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Origins of BYU — Exhibit recalls early architecture at BYU

PROVO — The origins of Brigham Young University's campus involved three designers, one who had already died, according to the current display in the L. Tom Perry Special Collections at the Harold B. Lee Library.

According to the display, Brigham Young appeared in a dream to Karl G. Maeser, first permanent principal of Brigham Young Academy and walked him through an unidentified building. Later, when the academy's Lewis Block Building burned to the ground in 1884, Maeser realized that he had foreseen the building that was to become the new Brigham Young Academy, later part of Brigham Young University on University Avenue in Provo.

He drafted some specifications from his dream and turned them over to architect Joseph Don Carlos Young, who created the final design. That building is now part of the Provo City Library at Academy Square. The exhibition includes the portable drafting tools he used.

In 1907, when the school expanded to what was then known as "Temple Hill," the future university held its only design competition, inviting five architects to compete. The only firm not comprised of members of The Church of Jesus Christ of Latter-day Saints was the winner.

The Ware and Treganzo firm designed the Maeser Building, then later was called back to design the other buildings on the early BYU campus.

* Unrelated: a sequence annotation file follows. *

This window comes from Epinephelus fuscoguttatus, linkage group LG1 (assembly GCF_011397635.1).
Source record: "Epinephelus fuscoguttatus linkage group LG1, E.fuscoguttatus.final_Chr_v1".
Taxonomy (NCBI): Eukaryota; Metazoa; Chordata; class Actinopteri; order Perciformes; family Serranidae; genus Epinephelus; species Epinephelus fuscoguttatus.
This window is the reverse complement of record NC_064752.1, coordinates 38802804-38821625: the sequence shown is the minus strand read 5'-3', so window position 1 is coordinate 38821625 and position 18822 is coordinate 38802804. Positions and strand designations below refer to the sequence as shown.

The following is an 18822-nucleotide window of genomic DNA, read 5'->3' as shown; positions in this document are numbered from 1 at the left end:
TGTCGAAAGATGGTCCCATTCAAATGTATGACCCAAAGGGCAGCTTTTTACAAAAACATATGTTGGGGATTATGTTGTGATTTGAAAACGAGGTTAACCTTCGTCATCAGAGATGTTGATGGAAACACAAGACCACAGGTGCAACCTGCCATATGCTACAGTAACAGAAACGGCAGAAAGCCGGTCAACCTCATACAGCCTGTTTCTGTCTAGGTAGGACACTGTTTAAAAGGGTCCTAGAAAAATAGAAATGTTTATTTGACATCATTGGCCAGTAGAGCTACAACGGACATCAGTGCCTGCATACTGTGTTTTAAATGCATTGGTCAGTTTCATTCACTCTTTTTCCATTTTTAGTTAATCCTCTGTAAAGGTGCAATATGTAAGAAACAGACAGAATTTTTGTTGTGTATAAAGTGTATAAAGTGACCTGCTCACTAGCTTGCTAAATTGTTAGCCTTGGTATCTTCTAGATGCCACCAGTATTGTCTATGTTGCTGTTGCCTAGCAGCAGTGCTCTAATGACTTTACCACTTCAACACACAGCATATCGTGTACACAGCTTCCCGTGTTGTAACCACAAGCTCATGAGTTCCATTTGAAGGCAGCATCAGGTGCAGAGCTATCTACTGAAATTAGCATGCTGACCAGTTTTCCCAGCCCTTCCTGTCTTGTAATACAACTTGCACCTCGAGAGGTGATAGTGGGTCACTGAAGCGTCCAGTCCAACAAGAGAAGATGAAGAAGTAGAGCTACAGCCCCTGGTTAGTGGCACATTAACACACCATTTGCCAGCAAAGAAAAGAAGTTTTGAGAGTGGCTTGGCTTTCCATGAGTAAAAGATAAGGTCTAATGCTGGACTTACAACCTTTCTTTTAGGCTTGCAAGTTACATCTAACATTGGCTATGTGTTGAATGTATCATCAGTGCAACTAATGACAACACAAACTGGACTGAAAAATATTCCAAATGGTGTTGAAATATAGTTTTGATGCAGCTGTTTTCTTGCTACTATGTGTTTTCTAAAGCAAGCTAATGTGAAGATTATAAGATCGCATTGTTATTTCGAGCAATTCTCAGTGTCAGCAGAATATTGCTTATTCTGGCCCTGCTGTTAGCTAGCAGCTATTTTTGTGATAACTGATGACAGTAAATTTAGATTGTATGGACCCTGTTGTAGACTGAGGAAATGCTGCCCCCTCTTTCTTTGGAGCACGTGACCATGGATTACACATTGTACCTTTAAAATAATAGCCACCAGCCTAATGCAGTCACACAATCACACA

The first two dormitories were Allen Hall, built in 1938 for men, and Amanda Knight Hall for women, which followed in 1939. Both are in the English Tudor revival style.

The display was one feature at last week's 50th anniversary of the Special Collections Library, which began in 1957 with one curator, 1,000 books and 50 manuscripts. Today there are 14 curators and manuscript processors. Thirty students work with 300,000 rare books, 8,000 manuscripts and more than 1 million photographs.

Curators explained their work at a celebration in the first floor auditorium. Some of the more rare and priceless books were on display following their presentations. The collections are available for students and other researchers, including patrons from outside BYU and from other universities.

The vast collections of art, books and manuscripts on Mormonism and the American West, for example, "make BYU the place to go" for that research. The collection dates to 1857 and includes early diaries and papers of Hyrum Smith. Papers of early LDS Church leader Newell K. Whitney and Christopher "Kit" Carson are included.

Photo curator Tom Wells has been building a digital library on a wide variety of topics since 1993. Images date back to the 1850s. The photos are kept in a 1,000-square-foot cold storage facility.

A film library holds vast numbers of early movies, which are shown at the library every month.

The image collection includes work by early Utah photographers Charles Ellis Johnson, Charles Roscoe Savage and George Edward Anderson.

Other collections include items that document early social and educational life at BYU, a complete run of The Daily Universe, lecture notes and the largest collection of Mormon folklore.

If you go

What: "Designing BYU: Planning, Architecture, Landscape, 1875-2007"

Where: Harold B. Lee Library, BYU, Provo campus

When: Now through May 2008

Cost: Free

Web: news.byu.ed